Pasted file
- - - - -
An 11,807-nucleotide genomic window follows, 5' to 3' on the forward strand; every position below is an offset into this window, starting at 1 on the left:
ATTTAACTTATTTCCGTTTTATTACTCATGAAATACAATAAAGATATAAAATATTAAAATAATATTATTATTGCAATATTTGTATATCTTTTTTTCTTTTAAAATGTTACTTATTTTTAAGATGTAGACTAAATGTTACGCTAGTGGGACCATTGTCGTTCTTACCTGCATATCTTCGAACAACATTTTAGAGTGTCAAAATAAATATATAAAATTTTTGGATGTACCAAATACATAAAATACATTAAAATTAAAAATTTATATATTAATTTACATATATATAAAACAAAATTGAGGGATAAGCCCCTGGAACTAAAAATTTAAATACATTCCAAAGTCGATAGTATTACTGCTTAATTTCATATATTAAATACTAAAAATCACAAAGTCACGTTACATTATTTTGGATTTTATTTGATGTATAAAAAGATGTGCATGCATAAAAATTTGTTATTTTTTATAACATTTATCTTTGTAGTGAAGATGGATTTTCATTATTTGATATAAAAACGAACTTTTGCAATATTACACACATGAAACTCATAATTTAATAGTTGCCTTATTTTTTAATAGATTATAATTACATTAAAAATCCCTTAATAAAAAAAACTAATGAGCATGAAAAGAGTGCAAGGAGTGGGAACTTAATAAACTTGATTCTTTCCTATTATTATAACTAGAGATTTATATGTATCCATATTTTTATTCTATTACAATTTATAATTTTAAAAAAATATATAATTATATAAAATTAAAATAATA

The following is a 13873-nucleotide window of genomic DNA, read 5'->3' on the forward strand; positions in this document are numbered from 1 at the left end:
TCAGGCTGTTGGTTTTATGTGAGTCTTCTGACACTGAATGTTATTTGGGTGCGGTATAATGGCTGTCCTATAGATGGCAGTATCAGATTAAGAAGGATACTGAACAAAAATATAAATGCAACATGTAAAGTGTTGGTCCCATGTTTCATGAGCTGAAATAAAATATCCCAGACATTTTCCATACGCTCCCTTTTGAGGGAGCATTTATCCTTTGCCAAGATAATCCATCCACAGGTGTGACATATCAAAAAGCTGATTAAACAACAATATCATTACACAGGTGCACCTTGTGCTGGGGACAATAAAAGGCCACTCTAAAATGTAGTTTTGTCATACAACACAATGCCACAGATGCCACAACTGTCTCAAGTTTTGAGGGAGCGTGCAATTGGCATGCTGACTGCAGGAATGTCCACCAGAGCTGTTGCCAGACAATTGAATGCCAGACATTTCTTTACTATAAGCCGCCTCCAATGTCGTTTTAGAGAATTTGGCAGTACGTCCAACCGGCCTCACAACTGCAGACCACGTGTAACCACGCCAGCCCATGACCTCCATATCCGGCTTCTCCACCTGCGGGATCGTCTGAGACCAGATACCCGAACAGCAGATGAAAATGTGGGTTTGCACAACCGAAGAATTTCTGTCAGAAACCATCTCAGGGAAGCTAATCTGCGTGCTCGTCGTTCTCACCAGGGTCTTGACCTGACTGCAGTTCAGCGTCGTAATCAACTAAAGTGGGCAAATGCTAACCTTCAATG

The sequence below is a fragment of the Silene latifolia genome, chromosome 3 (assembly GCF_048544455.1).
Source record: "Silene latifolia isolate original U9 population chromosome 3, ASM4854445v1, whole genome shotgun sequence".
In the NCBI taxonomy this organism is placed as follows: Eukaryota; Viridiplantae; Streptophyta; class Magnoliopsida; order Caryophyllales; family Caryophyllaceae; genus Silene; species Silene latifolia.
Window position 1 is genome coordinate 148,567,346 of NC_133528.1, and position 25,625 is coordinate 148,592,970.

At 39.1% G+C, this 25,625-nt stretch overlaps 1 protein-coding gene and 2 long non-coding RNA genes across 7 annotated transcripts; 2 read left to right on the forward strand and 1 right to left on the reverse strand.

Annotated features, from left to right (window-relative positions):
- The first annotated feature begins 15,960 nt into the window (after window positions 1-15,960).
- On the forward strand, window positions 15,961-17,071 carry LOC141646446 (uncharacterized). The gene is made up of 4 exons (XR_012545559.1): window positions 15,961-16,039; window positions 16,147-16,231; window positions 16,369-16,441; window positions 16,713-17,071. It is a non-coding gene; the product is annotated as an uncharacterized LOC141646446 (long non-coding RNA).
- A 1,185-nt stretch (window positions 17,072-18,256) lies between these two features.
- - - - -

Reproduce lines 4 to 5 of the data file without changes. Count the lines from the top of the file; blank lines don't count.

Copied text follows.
TCAGGCTGTTGGTTTTATGTGAGTCTTCTGACACTGAATGTTATTTGGGTGCGGTATAATGGCTGTCCTATAGATGGCAGTATCAGATTAAGAAGGATACTGAACAAAAATATAAATGCAACATGTAAAGTGTTGGTCCCATGTTTCATGAGCTGAAATAAAATATCCCAGACATTTTCCATACGCTCCCTTTTGAGGGAGCATTTATCCTTTGCCAAGATAATCCATCCACAGGTGTGACATATCAAAAAGCTGATTAAACAACAATATCATTACACAGGTGCACCTTGTGCTGGGGACAATAAAAGGCCACTCTAAAATGTAGTTTTGTCATACAACACAATGCCACAGATGCCACAACTGTCTCAAGTTTTGAGGGAGCGTGCAATTGGCATGCTGACTGCAGGAATGTCCACCAGAGCTGTTGCCAGACAATTGAATGCCAGACATTTCTTTACTATAAGCCGCCTCCAATGTCGTTTTAGAGAATTTGGCAGTACGTCCAACCGGCCTCACAACTGCAGACCACGTGTAACCACGCCAGCCCATGACCTCCATATCCGGCTTCTCCACCTGCGGGATCGTCTGAGACCAGATACCCGAACAGCAGATGAAAATGTGGGTTTGCACAACCGAAGAATTTCTGTCAGAAACCATCTCAGGGAAGCTAATCTGCGTGCTCGTCGTTCTCACCAGGGTCTTGACCTGACTGCAGTTCAGCGTCGTAATCAACTAAAGTGGGCAAATGCTAACCTTCAATG

The sequence below is a fragment of the Silene latifolia genome, chromosome 3 (assembly GCF_048544455.1).